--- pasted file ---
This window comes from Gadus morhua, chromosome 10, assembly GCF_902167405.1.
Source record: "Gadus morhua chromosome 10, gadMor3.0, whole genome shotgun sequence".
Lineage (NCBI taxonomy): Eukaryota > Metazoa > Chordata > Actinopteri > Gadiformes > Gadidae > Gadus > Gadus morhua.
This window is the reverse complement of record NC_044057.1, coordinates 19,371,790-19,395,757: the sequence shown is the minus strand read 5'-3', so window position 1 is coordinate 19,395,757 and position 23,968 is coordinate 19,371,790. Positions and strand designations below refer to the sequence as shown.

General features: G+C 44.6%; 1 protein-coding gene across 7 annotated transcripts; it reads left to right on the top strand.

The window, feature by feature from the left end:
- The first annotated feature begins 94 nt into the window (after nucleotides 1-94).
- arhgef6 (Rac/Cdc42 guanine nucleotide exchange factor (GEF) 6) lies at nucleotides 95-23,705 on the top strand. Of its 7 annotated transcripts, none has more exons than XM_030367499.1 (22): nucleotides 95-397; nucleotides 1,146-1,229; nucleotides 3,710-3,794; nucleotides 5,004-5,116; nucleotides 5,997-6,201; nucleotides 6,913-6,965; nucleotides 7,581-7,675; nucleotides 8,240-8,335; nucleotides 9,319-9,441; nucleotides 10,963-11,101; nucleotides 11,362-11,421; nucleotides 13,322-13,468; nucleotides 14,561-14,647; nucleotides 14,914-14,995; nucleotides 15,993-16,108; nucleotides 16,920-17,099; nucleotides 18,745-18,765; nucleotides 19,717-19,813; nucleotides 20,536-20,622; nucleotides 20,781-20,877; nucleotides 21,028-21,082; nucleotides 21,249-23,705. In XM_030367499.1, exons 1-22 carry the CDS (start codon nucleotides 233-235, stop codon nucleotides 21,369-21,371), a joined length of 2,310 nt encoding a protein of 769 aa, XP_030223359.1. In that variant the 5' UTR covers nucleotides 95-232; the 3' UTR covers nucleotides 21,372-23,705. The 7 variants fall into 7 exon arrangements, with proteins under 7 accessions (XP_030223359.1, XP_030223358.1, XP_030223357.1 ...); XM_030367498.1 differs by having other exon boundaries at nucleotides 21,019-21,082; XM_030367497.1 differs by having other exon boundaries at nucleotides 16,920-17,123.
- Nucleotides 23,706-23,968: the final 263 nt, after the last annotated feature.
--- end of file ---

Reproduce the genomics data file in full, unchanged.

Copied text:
This window comes from Gadus morhua, chromosome 10, assembly GCF_902167405.1.
Source record: "Gadus morhua chromosome 10, gadMor3.0, whole genome shotgun sequence".
Lineage (NCBI taxonomy): Eukaryota > Metazoa > Chordata > Actinopteri > Gadiformes > Gadidae > Gadus > Gadus morhua.
This window is the reverse complement of record NC_044057.1, coordinates 19,371,790-19,395,757: the sequence shown is the minus strand read 5'-3', so window position 1 is coordinate 19,395,757 and position 23,968 is coordinate 19,371,790. Positions and strand designations below refer to the sequence as shown.

General features: G+C 44.6%; 1 protein-coding gene across 7 annotated transcripts; it reads left to right on the top strand.

The window, feature by feature from the left end:
- The first annotated feature begins 94 nt into the window (after nucleotides 1-94).
- arhgef6 (Rac/Cdc42 guanine nucleotide exchange factor (GEF) 6) lies at nucleotides 95-23,705 on the top strand. Of its 7 annotated transcripts, none has more exons than XM_030367499.1 (22): nucleotides 95-397; nucleotides 1,146-1,229; nucleotides 3,710-3,794; nucleotides 5,004-5,116; nucleotides 5,997-6,201; nucleotides 6,913-6,965; nucleotides 7,581-7,675; nucleotides 8,240-8,335; nucleotides 9,319-9,441; nucleotides 10,963-11,101; nucleotides 11,362-11,421; nucleotides 13,322-13,468; nucleotides 14,561-14,647; nucleotides 14,914-14,995; nucleotides 15,993-16,108; nucleotides 16,920-17,099; nucleotides 18,745-18,765; nucleotides 19,717-19,813; nucleotides 20,536-20,622; nucleotides 20,781-20,877; nucleotides 21,028-21,082; nucleotides 21,249-23,705. In XM_030367499.1, exons 1-22 carry the CDS (start codon nucleotides 233-235, stop codon nucleotides 21,369-21,371), a joined length of 2,310 nt encoding a protein of 769 aa, XP_030223359.1. In that variant the 5' UTR covers nucleotides 95-232; the 3' UTR covers nucleotides 21,372-23,705. The 7 variants fall into 7 exon arrangements, with proteins under 7 accessions (XP_030223359.1, XP_030223358.1, XP_030223357.1 ...); XM_030367498.1 differs by having other exon boundaries at nucleotides 21,019-21,082; XM_030367497.1 differs by having other exon boundaries at nucleotides 16,920-17,123.
- Nucleotides 23,706-23,968: the final 263 nt, after the last annotated feature.